Skip to Content

The Indoor Positioning System Era

You are here. Almost.
April 27, 2012

GPS rules your life. At least, it rules mine. Without the GPS on my iPhone, I don’t know what I’d do. I have dim prehistoric memories of something called a “map,” and a hazy image of a gas station attendant pointing off into the distance.

The point is, GPS is a technology that has transformed our lives; entire books have been written about the tech and its implications. And yet, in the hedonic treadmill that is our relationship with technology, don’t you still find something… missing? Don’t you wish your GPS was, actually, a little bit… better?

Sebastian Anthony over at Extreme Tech has a thoughtful take on the emerging world of what he calls IPS, or indoor positing technology. IPS isn’t just hyper-refined GPS. Actually, it’s a whole different category of technology, relying on different aspects of our infrastructure to help locate you within a space. Different companies are cobbling together different approaches to IPS, Anthony notes. Google triangulates your position based on the strength of the signal you receive from various hotspots. Nokia opts for a form of Bluetoothy triangulation, while there’s a Broadcom chip that uses NFC. Infrared and “acoustic analysis” has even been experimented with, reportedly. (Bats, meanwhile, echolocate.)

The first time I saw IPS at work, it was at a birthday celebration iRobot was throwing for itself in New York. The tech involved, I seem to recall, was a little tank-like robot that actually could build the map of a building as it explored it, and I had assumed that tech this cool would remain with the military, rather than consumers, for some time. That assumption was blown up, though, when Google pushed out its Google Maps Indoors for Android a few months back.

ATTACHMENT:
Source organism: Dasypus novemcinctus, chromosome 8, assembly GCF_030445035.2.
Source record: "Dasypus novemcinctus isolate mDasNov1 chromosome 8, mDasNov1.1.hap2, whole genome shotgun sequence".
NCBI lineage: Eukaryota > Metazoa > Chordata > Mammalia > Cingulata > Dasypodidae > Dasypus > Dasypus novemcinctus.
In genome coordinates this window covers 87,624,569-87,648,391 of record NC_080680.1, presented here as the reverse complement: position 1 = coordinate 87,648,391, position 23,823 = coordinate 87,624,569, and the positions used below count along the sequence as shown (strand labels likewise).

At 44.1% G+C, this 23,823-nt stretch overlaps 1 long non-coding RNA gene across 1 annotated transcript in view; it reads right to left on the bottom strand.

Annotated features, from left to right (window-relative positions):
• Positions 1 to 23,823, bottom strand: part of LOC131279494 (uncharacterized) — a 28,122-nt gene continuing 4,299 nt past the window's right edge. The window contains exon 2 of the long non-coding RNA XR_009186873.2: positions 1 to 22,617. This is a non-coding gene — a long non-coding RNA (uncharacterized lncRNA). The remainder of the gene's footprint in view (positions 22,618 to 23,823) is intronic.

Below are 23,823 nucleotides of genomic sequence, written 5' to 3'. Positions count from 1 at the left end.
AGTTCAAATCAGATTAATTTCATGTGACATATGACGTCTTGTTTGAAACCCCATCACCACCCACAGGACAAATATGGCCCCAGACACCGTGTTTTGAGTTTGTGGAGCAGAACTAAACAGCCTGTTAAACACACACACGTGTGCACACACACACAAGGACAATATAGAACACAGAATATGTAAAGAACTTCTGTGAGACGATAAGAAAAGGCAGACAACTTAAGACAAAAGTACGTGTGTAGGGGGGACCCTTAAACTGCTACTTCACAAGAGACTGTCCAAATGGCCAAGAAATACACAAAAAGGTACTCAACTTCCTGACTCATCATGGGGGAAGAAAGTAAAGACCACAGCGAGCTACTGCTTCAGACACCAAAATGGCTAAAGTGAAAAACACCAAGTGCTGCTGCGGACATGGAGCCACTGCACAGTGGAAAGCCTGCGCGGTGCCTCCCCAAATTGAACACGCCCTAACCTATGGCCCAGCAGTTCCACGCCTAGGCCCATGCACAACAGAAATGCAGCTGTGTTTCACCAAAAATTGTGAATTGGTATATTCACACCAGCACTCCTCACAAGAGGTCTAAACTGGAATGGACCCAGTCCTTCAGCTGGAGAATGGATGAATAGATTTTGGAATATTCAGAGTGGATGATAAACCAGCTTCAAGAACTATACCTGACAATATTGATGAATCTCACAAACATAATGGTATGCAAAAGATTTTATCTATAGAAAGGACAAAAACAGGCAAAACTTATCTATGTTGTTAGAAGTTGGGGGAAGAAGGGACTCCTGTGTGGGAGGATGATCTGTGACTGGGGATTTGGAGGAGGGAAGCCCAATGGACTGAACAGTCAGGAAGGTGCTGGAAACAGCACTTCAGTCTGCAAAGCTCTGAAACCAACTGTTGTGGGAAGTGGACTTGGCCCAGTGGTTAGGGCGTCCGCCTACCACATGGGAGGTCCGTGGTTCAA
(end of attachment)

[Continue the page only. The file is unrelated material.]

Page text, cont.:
Not only is this tech ready for consumers, but it’s getting good–fast. The video below shows the strides that Nokia has taken with the technology, for instance. (Nokia reportedly reached out to some 30 companies to try to set standards on indoor navigational tech.) 

Nokia envisions leveraging the tech for location-based games, among other things. Sebastian Anthony, for his part, is wearing his techno-optimism hat tightly, in his musings on how IPS is for everyone. For data junkies: “IPS could tell you how many hours you spend in bed, commuting, in the office, and on the toilet.” For social junkies: “IPS could track where and when you are most likely to use Facebook or Twitter, and tell you which locations are conducive to happy (or sad) status updates.” For business: “If IPS detects that you are near a store with a special offer, your phone could alert you.”

My own feeling is that most of the uses people are envisioning for IPS are either achievable by GPS, highly niche, or outright silly. (I don’t need my phone to tell me any tweets I write from the toilet are bound to be sad.) Most people will just be happy, I think, if it helps them find the Foot Locker a tad more quickly at the shopping mall. 

Keep Reading

Most Popular

What to know about this autumn’s covid vaccines

New variants will pose a challenge, but early signs suggest the shots will still boost antibody responses.

DeepMind’s cofounder: Generative AI is just a phase. What’s next is interactive AI.

“This is a profound moment in the history of technology,” says Mustafa Suleyman.

Human-plus-AI solutions mitigate security threats

With the right human oversight, emerging technologies like artificial intelligence can help keep business and customer data secure

Next slide, please: A brief history of the corporate presentation

From million-dollar slide shows to Steve Jobs’s introduction of the iPhone, a bit of show business never hurt plain old business.

Stay connected

Illustration by Rose Wong

Get the latest updates from
MIT Technology Review

Discover special offers, top stories, upcoming events, and more.

Thank you for submitting your email!

Explore more newsletters

It looks like something went wrong.

We’re having trouble saving your preferences. Try refreshing this page and updating them one more time. If you continue to get this message, reach out to us at with a list of newsletters you’d like to receive.